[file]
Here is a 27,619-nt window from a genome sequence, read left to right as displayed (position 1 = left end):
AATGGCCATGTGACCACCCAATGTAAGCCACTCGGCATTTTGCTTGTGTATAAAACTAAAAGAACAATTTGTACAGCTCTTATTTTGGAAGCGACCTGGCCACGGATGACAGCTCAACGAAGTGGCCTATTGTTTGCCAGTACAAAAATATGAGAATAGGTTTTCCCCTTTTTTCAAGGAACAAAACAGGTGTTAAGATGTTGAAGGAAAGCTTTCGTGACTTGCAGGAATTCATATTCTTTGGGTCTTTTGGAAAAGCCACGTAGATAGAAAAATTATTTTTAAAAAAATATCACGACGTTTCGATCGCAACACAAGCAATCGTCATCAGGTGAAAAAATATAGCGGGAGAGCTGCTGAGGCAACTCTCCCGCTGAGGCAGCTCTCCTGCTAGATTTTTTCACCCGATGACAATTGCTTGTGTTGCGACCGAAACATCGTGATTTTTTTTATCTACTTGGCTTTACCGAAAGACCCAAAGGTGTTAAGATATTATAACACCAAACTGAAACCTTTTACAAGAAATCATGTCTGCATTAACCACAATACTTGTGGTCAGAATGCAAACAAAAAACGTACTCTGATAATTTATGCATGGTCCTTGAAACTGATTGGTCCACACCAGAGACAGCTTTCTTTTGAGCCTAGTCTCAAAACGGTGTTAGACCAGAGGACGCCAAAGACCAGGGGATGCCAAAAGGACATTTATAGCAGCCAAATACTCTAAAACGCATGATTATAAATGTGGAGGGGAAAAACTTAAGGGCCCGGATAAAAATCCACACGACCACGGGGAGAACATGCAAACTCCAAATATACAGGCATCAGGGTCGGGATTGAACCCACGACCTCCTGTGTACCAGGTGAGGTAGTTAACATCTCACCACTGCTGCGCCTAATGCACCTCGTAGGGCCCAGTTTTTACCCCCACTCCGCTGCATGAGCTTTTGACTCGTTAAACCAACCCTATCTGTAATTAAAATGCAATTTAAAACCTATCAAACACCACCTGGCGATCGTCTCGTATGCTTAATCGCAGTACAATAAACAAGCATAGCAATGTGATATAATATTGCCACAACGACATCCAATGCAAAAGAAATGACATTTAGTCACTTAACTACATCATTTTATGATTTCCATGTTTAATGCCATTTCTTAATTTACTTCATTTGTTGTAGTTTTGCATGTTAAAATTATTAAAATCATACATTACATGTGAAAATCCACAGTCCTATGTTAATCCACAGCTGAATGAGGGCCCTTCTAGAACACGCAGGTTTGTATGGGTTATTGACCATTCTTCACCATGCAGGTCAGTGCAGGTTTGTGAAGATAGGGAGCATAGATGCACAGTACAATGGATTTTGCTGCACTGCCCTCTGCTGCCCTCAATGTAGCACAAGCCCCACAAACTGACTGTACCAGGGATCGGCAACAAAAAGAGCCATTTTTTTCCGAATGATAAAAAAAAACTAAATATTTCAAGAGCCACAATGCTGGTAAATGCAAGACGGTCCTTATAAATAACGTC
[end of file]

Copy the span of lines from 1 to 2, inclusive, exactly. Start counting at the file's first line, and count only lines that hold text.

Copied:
Here is a 27,619-nt window from a genome sequence, read left to right as displayed (position 1 = left end):
AATGGCCATGTGACCACCCAATGTAAGCCACTCGGCATTTTGCTTGTGTATAAAACTAAAAGAACAATTTGTACAGCTCTTATTTTGGAAGCGACCTGGCCACGGATGACAGCTCAACGAAGTGGCCTATTGTTTGCCAGTACAAAAATATGAGAATAGGTTTTCCCCTTTTTTCAAGGAACAAAACAGGTGTTAAGATGTTGAAGGAAAGCTTTCGTGACTTGCAGGAATTCATATTCTTTGGGTCTTTTGGAAAAGCCACGTAGATAGAAAAATTATTTTTAAAAAAATATCACGACGTTTCGATCGCAACACAAGCAATCGTCATCAGGTGAAAAAATATAGCGGGAGAGCTGCTGAGGCAACTCTCCCGCTGAGGCAGCTCTCCTGCTAGATTTTTTCACCCGATGACAATTGCTTGTGTTGCGACCGAAACATCGTGATTTTTTTTATCTACTTGGCTTTACCGAAAGACCCAAAGGTGTTAAGATATTATAACACCAAACTGAAACCTTTTACAAGAAATCATGTCTGCATTAACCACAATACTTGTGGTCAGAATGCAAACAAAAAACGTACTCTGATAATTTATGCATGGTCCTTGAAACTGATTGGTCCACACCAGAGACAGCTTTCTTTTGAGCCTAGTCTCAAAACGGTGTTAGACCAGAGGACGCCAAAGACCAGGGGATGCCAAAAGGACATTTATAGCAGCCAAATACTCTAAAACGCATGATTATAAATGTGGAGGGGAAAAACTTAAGGGCCCGGATAAAAATCCACACGACCACGGGGAGAACATGCAAACTCCAAATATACAGGCATCAGGGTCGGGATTGAACCCACGACCTCCTGTGTACCAGGTGAGGTAGTTAACATCTCACCACTGCTGCGCCTAATGCACCTCGTAGGGCCCAGTTTTTACCCCCACTCCGCTGCATGAGCTTTTGACTCGTTAAACCAACCCTATCTGTAATTAAAATGCAATTTAAAACCTATCAAACACCACCTGGCGATCGTCTCGTATGCTTAATCGCAGTACAATAAACAAGCATAGCAATGTGATATAATATTGCCACAACGACATCCAATGCAAAAGAAATGACATTTAGTCACTTAACTACATCATTTTATGATTTCCATGTTTAATGCCATTTCTTAATTTACTTCATTTGTTGTAGTTTTGCATGTTAAAATTATTAAAATCATACATTACATGTGAAAATCCACAGTCCTATGTTAATCCACAGCTGAATGAGGGCCCTTCTAGAACACGCAGGTTTGTATGGGTTATTGACCATTCTTCACCATGCAGGTCAGTGCAGGTTTGTGAAGATAGGGAGCATAGATGCACAGTACAATGGATTTTGCTGCACTGCCCTCTGCTGCCCTCAATGTAGCACAAGCCCCACAAACTGACTGTACCAGGGATCGGCAACAAAAAGAGCCATTTTTTTCCGAATGATAAAAAAAAACTAAATATTTCAAGAGCCACAATGCTGGTAAATGCAAGACGGTCCTTATAAATAACGTC